Don’t Think Twice ★★★

Mike Birbiglia’s transformation from cult favorite stand-up comic to filmmaker makes a little bit more sense than Louis CK’s. Birbiglia’s comedy was always more story-oriented, more of a one-man show than a traditional comedy set. Louis CK’s brilliance is in his inertness, and his show, Louie, was always at its best (though certainly not at its funniest) when we really dove into the chaos of his mind. Birbiglia isn’t as cerebral a storyteller, but his storytelling interests have a broader appeal. He’s not knocking around in his own mind, he’s exploring the lives of other people. Unlike CK, he doesn’t really have to be brilliant to be entertaining, and his second feature film, Don’t Think Twice, is probably one of the better examples of a comedian executing the Woody Allen model. One part autobiography, some parts romance, another part funny. When Woody is at his best, he explores religious and philosophical topics with great alacrity, but when he’s simply making a fun film (like Love and Death or Sweet and Lowdown), he comes up with something that looks a lot like Don’t Think Twice. The film deals with a comedy improv group called The Commune, a New York City collection of comics all locked into the death stare of their thirties, looking hopelessly for a way toward success while also continuing to put on a seriously funny show. The characters within Don’t Think Twice are a very familiar New York City figure, and Birbiglia’s film is a melancholy ode to the artists who have the talent but not the luck or the breaks. More than anything, his film is a mature dissection of human relationships, the complications that often come up between friends and loved ones, when the paths of our lives don’t always go in the same direction.

Birbiglia plays Miles, a thirty-six year-old member of The Commune, and the group’s unofficial leader. The group’s most tenured participant, Miles also teaches improv classes to young comedians, some who have even gone on to achieve the success Miles so desperately covets. The rest of the group consists of Bill (Chris Gethard), Allison (Kate Micucci), Lindsay (Tami Saghar), Samantha (Gillian Jacobs) and Jack (Keegan-Michael Key). They play to consistently huge crowds that come for the cheap tickets and the great comedy, but the business model for their venue is quickly falling apart. Soon, it will close and The Commune will have to find a new spot to perform. To make things more complicated, their show gets visited by a producer for legendary comedy variety show Weekend Live (whether Birbiglia couldn’t use the name Saturday Night Live, or chose this near-exact facsimile, I do not know), and suddenly the spirit of their performance is compromised. After the show, they learn that Jack and Samantha – and them only – have been granted auditions for Weekend Live, and the group responds in a variety of ways. Miles is perplexed, in a state where his hatred of Weekend Live runs concurrently with his zealous need to make it on (he missed his one chance years before). Bill and Allison, do their best to pool their writing talents together to create a package that the same producers at Weekend Live might love. Lindsay, the daughter of rich parents, struggles with her muted work ethic versus her strong comedic talent. Meanwhile, Jack and Samantha, romantically linked as well, react to their upcoming audition differently. Jack has the kind of self-serving go-getter attitude that usually leads to showbiz success, while Samantha cherishes the simplicity of their current life. The six friends, facing the realities of their lives and the fates of their careers, careen forward, leaving behind broken hearts, hurt feelings, but a lot of funny jokes as well.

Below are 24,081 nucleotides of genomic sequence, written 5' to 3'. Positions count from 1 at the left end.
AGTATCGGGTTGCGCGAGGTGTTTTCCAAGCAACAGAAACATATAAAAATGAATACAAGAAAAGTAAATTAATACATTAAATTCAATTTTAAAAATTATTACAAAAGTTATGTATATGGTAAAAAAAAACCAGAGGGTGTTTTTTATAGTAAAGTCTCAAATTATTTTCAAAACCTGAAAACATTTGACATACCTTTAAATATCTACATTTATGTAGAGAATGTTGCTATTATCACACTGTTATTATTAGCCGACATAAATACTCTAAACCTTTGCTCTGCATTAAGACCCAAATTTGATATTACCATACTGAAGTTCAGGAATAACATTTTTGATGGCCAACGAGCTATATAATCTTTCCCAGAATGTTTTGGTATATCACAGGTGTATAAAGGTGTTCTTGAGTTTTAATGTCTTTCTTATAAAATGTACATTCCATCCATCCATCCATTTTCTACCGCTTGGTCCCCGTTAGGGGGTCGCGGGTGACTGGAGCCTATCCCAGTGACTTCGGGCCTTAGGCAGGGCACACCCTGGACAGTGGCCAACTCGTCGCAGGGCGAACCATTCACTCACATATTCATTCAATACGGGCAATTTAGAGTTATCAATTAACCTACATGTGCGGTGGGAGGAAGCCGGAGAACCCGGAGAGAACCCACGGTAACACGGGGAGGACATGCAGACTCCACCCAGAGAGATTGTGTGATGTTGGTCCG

Don’t Think Twice‘s reality check is one not shown in many films. There are those who court success and win it, those who don’t, those who avoid it all together, and those who never had the talent to begin with. The six characters at the heart of this film all have talent but react to it in different ways. Miles is staring down his upcoming forties, hoping to find something to show for it, while Jack’s ambition occasionally blinds him to the success of the group, and the feelings of his friend and girlfriend. Allison’s sadness is often ignored as it lays underneath a shield of oddball sarcasm, and Bill questions all of his life choices after his father’s life is threatened by a major motorcycle accident. Making it in the entertainment industry is hard enough, it never helps when life gets in the way as well. Birbiglia still has ways to go as a filmmaker, and that’s an area where Louis CK is still way ahead. As a director, Birbiglia simply settles for handheld shots as a stale replication of reality. But the writing is strong (to the degree writing does play a process in a film about improv, it’s still important to note that Birbiglia’s hold of the story and what he wants it to mean is executed very well), and the performances from his ensemble are all unique while holding together the themes of the film. Birbiglia himself is giving a terrific performance of the antsy, insecure Miles. He’s unafraid to display Miles’ aged grumpiness, his numbing routine of comedy and courting young women from his improv classes turning him slowly into an undesirable. It’s a full performance that steadies the course of the film. Don’t Think Twice probably does depend a lot on improv in its scene-by-scene progression which would explain its choppiness, but I really like what Birbiglia is doing here. It’s a film with a distressing reality of those pursuing the American Dream, but he doesn’t forget the humanity here. No one’s left unscathed, but no one’s left for dead either.


Written and Directed by Mike Birbiglia